Agate Desertparsley

Agate Desertparsley Plant Information

Agate Desertparsley grows in the following 1 states:


This plant was first collected in 1981 during a survey for the rare Limnanthes floccosa ssp. grandiflora, the big-flowered woolly meadowfoam. It was described as a new species in 1986. The plant grows only in the Agate Desert of Jackson County and the Illinois Valley of Josephine County in southwestern Oregon. It occurs in vernally wet habitat types, including vernal pools and adjacent mounds and wet floodplains. One population of the plant occurs at Rogue Valley International-Medford Airport, where soil has been deposited over hardpan such that conditions are similar to vernal pool margins, allowing it to take hold there. Other plants that can be found in the vernal pool and floodplain habitat types include Limnanthes floccosa (woolly meadowfoam), Alopecurus geniculatus (water foxtail), Deschampsia danthonioides (annual hairgrass), Danthonia californica (California oatgrass), Poa scabrella (pine bluegrass), and Brodiaea spp. (brodiaeas or clusterlilies).Lomatium cookii is a rare species of flowering plant in the carrot family known by the common names Cook's lomatium and agate desertparsley. It is endemic to Oregon in the United States, where it grows in only two valleys. It is a federally listed endangered species.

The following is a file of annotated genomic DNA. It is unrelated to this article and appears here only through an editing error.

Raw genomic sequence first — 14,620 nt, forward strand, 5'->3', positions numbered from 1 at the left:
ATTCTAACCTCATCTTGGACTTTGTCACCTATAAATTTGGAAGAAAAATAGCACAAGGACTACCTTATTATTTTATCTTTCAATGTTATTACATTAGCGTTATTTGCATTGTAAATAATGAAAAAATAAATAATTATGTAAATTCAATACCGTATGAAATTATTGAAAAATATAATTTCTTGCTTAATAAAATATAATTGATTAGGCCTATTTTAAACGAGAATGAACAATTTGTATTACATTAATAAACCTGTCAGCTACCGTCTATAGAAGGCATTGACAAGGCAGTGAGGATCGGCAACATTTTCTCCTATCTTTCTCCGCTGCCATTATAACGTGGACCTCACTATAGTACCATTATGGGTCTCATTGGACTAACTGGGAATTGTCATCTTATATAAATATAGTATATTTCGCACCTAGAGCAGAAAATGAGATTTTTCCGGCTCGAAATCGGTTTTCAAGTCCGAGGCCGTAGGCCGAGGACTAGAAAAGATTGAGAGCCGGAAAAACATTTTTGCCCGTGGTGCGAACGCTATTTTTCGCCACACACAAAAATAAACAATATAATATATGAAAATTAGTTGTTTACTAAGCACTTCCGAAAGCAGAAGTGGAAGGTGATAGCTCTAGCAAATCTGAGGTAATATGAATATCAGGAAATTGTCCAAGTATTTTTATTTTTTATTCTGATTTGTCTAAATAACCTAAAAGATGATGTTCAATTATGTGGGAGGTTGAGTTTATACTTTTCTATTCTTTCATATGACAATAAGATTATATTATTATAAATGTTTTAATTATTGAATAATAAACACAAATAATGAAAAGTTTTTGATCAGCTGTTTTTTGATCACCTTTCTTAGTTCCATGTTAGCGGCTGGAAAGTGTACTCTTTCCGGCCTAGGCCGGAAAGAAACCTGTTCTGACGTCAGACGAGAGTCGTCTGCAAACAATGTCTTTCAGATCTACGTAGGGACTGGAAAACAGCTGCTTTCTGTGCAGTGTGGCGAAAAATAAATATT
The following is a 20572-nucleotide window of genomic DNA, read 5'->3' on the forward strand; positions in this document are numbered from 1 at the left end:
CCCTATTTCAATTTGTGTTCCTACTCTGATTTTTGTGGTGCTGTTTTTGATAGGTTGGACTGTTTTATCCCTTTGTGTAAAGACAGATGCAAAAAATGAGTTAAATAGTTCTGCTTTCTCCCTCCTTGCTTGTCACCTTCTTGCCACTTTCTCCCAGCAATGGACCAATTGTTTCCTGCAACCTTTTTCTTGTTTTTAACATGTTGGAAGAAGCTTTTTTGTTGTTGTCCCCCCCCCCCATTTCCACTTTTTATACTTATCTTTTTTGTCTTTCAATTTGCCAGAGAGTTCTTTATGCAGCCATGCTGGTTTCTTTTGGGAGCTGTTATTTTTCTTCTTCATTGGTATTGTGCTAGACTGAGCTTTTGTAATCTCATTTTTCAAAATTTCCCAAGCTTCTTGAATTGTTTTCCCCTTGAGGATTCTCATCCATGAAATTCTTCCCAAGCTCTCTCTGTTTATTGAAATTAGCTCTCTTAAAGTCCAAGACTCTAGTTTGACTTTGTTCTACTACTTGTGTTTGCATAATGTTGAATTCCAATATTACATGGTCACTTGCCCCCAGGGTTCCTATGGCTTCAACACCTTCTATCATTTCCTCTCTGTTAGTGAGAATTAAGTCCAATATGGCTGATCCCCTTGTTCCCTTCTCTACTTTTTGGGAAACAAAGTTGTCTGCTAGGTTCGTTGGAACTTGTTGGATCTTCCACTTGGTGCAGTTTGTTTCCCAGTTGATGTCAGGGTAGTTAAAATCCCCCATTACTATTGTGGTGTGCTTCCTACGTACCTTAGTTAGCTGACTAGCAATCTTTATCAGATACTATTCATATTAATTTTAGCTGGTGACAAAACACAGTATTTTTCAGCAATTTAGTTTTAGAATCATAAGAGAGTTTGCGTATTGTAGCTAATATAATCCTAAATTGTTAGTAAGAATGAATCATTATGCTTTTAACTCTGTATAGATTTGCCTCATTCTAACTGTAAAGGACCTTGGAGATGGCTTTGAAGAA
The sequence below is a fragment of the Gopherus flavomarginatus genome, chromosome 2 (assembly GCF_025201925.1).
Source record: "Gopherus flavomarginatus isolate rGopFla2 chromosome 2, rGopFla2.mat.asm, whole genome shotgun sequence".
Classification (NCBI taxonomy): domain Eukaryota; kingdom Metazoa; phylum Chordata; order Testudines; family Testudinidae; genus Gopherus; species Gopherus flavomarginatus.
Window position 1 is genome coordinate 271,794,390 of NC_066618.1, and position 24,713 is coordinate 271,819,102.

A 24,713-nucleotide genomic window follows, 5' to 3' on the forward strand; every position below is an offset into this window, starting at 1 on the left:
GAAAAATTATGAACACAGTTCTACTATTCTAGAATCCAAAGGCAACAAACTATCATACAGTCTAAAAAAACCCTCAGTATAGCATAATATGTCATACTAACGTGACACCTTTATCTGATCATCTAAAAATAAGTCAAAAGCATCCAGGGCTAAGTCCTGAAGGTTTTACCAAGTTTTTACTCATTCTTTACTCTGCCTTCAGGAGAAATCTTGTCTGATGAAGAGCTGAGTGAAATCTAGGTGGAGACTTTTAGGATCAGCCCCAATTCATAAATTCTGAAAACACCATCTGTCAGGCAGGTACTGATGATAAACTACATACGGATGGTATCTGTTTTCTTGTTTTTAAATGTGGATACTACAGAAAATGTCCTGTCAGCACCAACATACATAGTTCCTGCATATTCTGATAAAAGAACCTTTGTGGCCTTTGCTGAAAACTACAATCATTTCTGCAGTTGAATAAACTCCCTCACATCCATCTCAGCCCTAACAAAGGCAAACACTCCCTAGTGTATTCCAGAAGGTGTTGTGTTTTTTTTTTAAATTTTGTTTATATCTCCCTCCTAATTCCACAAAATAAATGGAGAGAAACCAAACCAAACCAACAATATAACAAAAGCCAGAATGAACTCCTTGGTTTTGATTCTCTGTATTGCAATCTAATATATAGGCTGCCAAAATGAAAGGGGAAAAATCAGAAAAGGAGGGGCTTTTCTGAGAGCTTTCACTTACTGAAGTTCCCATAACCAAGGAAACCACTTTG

This is a perennial herb growing 10 to 40 or 50 centimeters tall. The leaves are located around the base of the stem. They have blades up to 17 centimeters long which are intricately dissected into many small, narrow lobes. The inflorescence is an umbel bearing clusters of yellow flowers on several ascending branches. The fruit is roughly a centimeter long by half a centimeter wide and is lined with thick, corky wings.
This plant was added to the Endangered Species List in 2002 because it is rare and its habitat is being destroyed and degraded. Vernal pools have nearly disappeared from an area where they were once widespread in this section of Oregon as the land has been consumed for agriculture, pastures, residential tracts, industrial operations, and commercial areas. Land not directly destroyed has been altered in such a way that its hydrology no longer supports vernal pool ecosystems. The blacktop of roads and parking lots produces runoff, and irrigation and ditches distribute water differently. Additionally, habitat fragmentation has occurred as the land was sectioned for use and bisected by roads and other structures. In 2002 the plant was known from only 15 sites in Jackson County and 21 sites in Josephine County.

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